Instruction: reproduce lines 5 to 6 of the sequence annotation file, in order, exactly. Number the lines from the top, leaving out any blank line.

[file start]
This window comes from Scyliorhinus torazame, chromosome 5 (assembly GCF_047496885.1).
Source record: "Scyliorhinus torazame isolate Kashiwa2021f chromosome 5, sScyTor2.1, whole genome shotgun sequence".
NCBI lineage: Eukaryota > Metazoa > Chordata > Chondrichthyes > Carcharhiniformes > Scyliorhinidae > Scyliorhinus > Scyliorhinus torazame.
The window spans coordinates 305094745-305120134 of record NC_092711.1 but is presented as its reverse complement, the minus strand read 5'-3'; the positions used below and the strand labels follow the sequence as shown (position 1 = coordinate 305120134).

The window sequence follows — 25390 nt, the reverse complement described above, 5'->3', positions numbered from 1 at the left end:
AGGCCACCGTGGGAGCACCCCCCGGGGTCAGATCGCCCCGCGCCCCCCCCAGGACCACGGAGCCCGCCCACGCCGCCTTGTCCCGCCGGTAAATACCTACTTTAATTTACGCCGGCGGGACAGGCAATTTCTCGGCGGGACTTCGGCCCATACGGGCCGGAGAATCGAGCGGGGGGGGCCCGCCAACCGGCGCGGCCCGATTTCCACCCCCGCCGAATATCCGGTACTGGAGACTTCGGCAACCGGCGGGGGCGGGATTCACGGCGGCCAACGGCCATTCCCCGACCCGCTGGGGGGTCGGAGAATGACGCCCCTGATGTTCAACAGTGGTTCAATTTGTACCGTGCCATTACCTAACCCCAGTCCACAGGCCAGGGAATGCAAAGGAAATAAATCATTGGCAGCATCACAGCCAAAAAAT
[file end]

The window sequence follows — 25390 nt, the reverse complement described above, 5'->3', positions numbered from 1 at the left end:
AGGCCACCGTGGGAGCACCCCCCGGGGTCAGATCGCCCCGCGCCCCCCCCAGGACCACGGAGCCCGCCCACGCCGCCTTGTCCCGCCGGTAAATACCTACTTTAATTTACGCCGGCGGGACAGGCAATTTCTCGGCGGGACTTCGGCCCATACGGGCCGGAGAATCGAGCGGGGGGGGCCCGCCAACCGGCGCGGCCCGATTTCCACCCCCGCCGAATATCCGGTACTGGAGACTTCGGCAACCGGCGGGGGCGGGATTCACGGCGGCCAACGGCCATTCCCCGACCCGCTGGGGGGTCGGAGAATGACGCCCCTGATGTTCAACAGTGGTTCAATTTGTACCGTGCCATTACCTAACCCCAGTCCACAGGCCAGGGAATGCAAAGGAAATAAATCATTGGCAGCATCACAGCCAAAAAAT